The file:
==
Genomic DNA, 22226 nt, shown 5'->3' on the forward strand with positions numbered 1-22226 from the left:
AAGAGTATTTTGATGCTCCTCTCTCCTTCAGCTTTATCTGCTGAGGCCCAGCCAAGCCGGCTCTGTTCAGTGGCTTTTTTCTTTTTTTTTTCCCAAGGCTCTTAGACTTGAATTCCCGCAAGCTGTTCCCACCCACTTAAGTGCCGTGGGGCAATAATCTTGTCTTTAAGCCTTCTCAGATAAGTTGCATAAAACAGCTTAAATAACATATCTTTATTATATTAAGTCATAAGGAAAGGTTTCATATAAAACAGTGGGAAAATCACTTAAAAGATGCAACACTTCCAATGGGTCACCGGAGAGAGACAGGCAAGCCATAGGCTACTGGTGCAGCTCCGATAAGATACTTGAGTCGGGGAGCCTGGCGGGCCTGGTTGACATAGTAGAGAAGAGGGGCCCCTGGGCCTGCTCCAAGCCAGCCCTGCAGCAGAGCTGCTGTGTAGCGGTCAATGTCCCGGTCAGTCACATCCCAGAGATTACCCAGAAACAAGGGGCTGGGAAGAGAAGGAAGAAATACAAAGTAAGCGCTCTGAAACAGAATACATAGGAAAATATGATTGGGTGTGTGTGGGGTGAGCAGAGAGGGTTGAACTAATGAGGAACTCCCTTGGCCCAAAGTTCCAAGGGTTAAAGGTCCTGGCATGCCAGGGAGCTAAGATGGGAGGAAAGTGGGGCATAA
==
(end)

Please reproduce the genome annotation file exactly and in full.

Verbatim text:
Genomic DNA, 22226 nt, shown 5'->3' on the forward strand with positions numbered 1-22226 from the left:
AAGAGTATTTTGATGCTCCTCTCTCCTTCAGCTTTATCTGCTGAGGCCCAGCCAAGCCGGCTCTGTTCAGTGGCTTTTTTCTTTTTTTTTTCCCAAGGCTCTTAGACTTGAATTCCCGCAAGCTGTTCCCACCCACTTAAGTGCCGTGGGGCAATAATCTTGTCTTTAAGCCTTCTCAGATAAGTTGCATAAAACAGCTTAAATAACATATCTTTATTATATTAAGTCATAAGGAAAGGTTTCATATAAAACAGTGGGAAAATCACTTAAAAGATGCAACACTTCCAATGGGTCACCGGAGAGAGACAGGCAAGCCATAGGCTACTGGTGCAGCTCCGATAAGATACTTGAGTCGGGGAGCCTGGCGGGCCTGGTTGACATAGTAGAGAAGAGGGGCCCCTGGGCCTGCTCCAAGCCAGCCCTGCAGCAGAGCTGCTGTGTAGCGGTCAATGTCCCGGTCAGTCACATCCCAGAGATTACCCAGAAACAAGGGGCTGGGAAGAGAAGGAAGAAATACAAAGTAAGCGCTCTGAAACAGAATACATAGGAAAATATGATTGGGTGTGTGTGGGGTGAGCAGAGAGGGTTGAACTAATGAGGAACTCCCTTGGCCCAAAGTTCCAAGGGTTAAAGGTCCTGGCATGCCAGGGAGCTAAGATGGGAGGAAAGTGGGGCATAA